Houzz Logo Print

How to make your own swamp cooler.

10 years ago

Used swamp coolers are not expensive, especially in January in depressed hot areas like (insert name of appropriate town in your area) where at that time of the year the credit cards are full from X-mas, it's not hot and the swampers are not needed. I bought 2 from there for $100 apiece, one 1/2 years old. They work great but take a lot of space and make plenty of noise, not suitable for a small backyard green house. I'm going to build another couple of units for extra protection and also just for fun. These will be cheap, silent and definitely suitable for anyone's greenhouse.

Start out by making a rectangular box out of 2" x 2"s of the following dimension: 18" x 18" x 5'. Cover the 4 long sides with plywood or redwood planks, leaving the 2 ends open. Fit one of the ends with the smallest 'attic fan' Home Depot has ($82). 1' away from the fan perforate with a 1/2" PVC pipe, immediately make a 90 degree and run another 6" parallel to the roof. There place 3 misters, the type they use in Palm Springs for hot days. The outside end of the pipe is attached to an electric shut off valve such as is used in any sprinkler system (HD, about $15) and fed with city water. Since the valve is low voltage a step down transformer is needed. Granger item #6WU91 $18. Both the valve and the fan are then attached to an all weather 110Volt thermostat which comes with the attic fan and can be placed on the wall of the greenhouse. Total cost is about $115 plus the cost of the wood, should total out for under $130.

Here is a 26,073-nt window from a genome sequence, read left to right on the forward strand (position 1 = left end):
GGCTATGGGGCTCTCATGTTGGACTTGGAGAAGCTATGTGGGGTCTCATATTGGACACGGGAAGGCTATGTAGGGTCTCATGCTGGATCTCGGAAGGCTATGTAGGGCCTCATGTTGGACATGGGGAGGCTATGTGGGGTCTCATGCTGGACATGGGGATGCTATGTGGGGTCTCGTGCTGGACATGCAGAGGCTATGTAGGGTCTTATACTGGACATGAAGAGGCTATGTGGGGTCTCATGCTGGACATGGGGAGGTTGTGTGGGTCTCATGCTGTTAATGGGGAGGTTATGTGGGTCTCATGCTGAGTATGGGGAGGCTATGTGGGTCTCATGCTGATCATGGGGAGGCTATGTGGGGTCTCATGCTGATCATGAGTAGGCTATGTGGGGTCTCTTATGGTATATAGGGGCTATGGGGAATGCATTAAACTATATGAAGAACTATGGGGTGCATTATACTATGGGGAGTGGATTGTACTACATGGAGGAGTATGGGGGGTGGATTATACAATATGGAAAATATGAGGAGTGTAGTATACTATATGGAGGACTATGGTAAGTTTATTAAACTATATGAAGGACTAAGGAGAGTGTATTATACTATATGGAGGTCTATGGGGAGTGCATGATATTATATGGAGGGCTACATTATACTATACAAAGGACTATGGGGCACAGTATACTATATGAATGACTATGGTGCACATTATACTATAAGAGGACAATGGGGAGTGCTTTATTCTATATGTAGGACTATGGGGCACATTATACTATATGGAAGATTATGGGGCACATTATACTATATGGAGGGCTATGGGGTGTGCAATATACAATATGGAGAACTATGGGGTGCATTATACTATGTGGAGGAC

This rectangular structure sits on a slant so one end rests on the floor of the GH under a bench, the other end with the fan is elevated a couple of feet off the ground and becomes part of the wall. The fan draws outside air. The discharged air should run parallel to the direction of the bench. The electric motor of the attic fan needs to be protected from moisture.

When the temp reaches the set point, the fan is activated and the valve is opened. Air rushes over the misting nozzles and discharges humid, cool air inside the GH. If there is unevaporated water, it will end up on the floor instead of on the leaves of the plants and adds to the humidity. If there is too much water, remove a mister, if more water is desired add more misting nozzles. The principle is the same as a swamp cooler, air rushes over water, evaporates it thus cooling it and adds humid, cool air to the GH. This system is smaller, quieter and probably cheaper than a quality swamp cooler. Placing misting nozzles on the roof of the GH and using them to cool eventually leaves a grey residue on the plants if city water is used, this system does not. Should be perfect for smaller greenhouses.

Rube Goldberg is alive and well.


Comments (2)